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As blunt and harsh as this may seem but this is exactly what you should be doing...TAKING CARE OF YOURSELF AND YOUR CHILDREN. Many of our stories are very similar and there is support here. Some of it may sound brutal at first but you will soon realize that maybe you needed it put to you that way. Always remember...You didn't cause it, you can't control it, and you can't cure it.

Glad to have you--stick around--read the stickies--keep posting! Join us, we know where you've been and where your are.

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Old 05-04-2012, 01:50 PM
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He's not a violent alcoholic and is not ever rude to me, but his drinking has always bugged me.
What exactly bugs you about his drinking so much?
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Old 05-04-2012, 02:14 PM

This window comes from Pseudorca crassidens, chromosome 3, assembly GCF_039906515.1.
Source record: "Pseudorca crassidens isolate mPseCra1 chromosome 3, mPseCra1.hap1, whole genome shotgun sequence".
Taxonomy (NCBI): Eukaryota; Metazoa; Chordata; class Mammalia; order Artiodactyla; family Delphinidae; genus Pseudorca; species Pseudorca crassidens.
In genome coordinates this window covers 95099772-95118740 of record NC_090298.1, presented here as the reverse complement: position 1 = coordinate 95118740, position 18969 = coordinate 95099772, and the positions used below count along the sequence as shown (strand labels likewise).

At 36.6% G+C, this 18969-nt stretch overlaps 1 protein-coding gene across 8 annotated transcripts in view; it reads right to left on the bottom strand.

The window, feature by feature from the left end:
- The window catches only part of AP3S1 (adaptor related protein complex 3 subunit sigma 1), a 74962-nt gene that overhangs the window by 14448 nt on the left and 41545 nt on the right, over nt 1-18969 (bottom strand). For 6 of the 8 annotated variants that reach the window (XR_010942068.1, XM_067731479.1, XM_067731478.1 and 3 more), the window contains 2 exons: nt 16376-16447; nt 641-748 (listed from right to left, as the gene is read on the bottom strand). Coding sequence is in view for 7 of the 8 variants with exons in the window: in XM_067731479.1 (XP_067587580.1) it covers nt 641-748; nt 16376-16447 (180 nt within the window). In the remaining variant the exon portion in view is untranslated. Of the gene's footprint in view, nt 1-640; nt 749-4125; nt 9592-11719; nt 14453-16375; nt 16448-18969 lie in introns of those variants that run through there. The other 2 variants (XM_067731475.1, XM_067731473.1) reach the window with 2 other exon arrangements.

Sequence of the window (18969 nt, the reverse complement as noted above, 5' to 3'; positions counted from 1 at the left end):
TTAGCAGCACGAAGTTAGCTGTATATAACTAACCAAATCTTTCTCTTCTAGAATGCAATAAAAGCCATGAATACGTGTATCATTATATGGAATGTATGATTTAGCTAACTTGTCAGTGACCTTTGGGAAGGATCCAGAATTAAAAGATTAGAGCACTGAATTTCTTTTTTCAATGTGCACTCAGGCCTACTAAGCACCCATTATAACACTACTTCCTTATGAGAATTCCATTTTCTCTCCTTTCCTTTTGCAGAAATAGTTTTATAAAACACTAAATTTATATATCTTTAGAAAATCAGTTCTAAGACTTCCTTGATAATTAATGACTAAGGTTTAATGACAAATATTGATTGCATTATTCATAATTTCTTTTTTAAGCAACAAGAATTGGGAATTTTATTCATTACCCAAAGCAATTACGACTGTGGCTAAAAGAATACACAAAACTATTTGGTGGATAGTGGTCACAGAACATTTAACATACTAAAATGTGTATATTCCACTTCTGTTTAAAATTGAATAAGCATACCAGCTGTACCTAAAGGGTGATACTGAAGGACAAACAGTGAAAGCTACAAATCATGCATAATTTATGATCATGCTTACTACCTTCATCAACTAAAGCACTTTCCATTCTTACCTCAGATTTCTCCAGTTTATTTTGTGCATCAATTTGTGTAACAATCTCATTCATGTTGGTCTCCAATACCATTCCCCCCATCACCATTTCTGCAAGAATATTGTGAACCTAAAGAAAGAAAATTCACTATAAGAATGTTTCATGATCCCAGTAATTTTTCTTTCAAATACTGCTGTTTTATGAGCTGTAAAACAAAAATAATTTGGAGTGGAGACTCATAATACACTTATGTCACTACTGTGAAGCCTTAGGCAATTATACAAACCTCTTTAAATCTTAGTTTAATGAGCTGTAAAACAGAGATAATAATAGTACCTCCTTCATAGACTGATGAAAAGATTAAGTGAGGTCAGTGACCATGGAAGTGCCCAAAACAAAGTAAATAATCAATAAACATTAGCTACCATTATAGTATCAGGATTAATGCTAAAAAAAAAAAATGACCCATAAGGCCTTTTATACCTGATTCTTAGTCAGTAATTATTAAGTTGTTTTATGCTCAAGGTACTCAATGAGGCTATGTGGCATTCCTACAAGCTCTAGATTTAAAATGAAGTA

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I learned the hard way the last few months that there is nothing you can do to make him stop... you can't control him or the alcoholism. It's his disease and it needs to be his decision to get better. Take care of yourself and your kids and get educated about the disease. This is a great place to start, I am still learning and it has been a life line for me.
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Old 05-04-2012, 03:11 PM
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Your username says it all: Your family needs you. Focus on that: your two little kids. YOU need to get the support YOU need.
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Old 05-04-2012, 04:23 PM
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You will never make him see that he is ruining everything...if he had any understanding, whatsoever, he would have already hopped on the recovery train, get sober,and, work a strong program...for life.